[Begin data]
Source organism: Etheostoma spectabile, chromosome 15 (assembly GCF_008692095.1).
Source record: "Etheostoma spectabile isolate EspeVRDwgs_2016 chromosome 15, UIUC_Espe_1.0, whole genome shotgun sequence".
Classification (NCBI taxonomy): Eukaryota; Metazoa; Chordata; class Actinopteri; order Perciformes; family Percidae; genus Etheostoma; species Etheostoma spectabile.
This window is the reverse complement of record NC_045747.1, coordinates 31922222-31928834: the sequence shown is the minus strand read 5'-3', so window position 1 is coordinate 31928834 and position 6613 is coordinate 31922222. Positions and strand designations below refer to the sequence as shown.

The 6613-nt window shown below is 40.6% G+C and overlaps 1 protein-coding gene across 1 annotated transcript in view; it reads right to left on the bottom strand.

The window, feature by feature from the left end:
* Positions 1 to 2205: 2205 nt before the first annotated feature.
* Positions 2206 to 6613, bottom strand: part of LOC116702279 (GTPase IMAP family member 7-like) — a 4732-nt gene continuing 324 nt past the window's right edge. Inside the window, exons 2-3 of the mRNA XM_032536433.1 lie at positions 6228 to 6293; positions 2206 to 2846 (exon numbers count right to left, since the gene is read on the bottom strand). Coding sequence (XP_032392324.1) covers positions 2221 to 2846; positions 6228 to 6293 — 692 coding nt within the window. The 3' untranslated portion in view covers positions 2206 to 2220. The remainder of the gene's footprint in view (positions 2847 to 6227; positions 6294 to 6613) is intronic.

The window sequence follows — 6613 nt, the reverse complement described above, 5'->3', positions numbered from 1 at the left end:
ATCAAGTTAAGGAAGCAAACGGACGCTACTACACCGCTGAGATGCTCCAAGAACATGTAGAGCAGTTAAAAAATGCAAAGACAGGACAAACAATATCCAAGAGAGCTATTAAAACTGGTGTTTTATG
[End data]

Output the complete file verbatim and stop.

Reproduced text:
Source organism: Etheostoma spectabile, chromosome 15 (assembly GCF_008692095.1).
Source record: "Etheostoma spectabile isolate EspeVRDwgs_2016 chromosome 15, UIUC_Espe_1.0, whole genome shotgun sequence".
Classification (NCBI taxonomy): Eukaryota; Metazoa; Chordata; class Actinopteri; order Perciformes; family Percidae; genus Etheostoma; species Etheostoma spectabile.
This window is the reverse complement of record NC_045747.1, coordinates 31922222-31928834: the sequence shown is the minus strand read 5'-3', so window position 1 is coordinate 31928834 and position 6613 is coordinate 31922222. Positions and strand designations below refer to the sequence as shown.

The 6613-nt window shown below is 40.6% G+C and overlaps 1 protein-coding gene across 1 annotated transcript in view; it reads right to left on the bottom strand.

The window, feature by feature from the left end:
* Positions 1 to 2205: 2205 nt before the first annotated feature.
* Positions 2206 to 6613, bottom strand: part of LOC116702279 (GTPase IMAP family member 7-like) — a 4732-nt gene continuing 324 nt past the window's right edge. Inside the window, exons 2-3 of the mRNA XM_032536433.1 lie at positions 6228 to 6293; positions 2206 to 2846 (exon numbers count right to left, since the gene is read on the bottom strand). Coding sequence (XP_032392324.1) covers positions 2221 to 2846; positions 6228 to 6293 — 692 coding nt within the window. The 3' untranslated portion in view covers positions 2206 to 2220. The remainder of the gene's footprint in view (positions 2847 to 6227; positions 6294 to 6613) is intronic.

The window sequence follows — 6613 nt, the reverse complement described above, 5'->3', positions numbered from 1 at the left end:
ATCAAGTTAAGGAAGCAAACGGACGCTACTACACCGCTGAGATGCTCCAAGAACATGTAGAGCAGTTAAAAAATGCAAAGACAGGACAAACAATATCCAAGAGAGCTATTAAAACTGGTGTTTTATG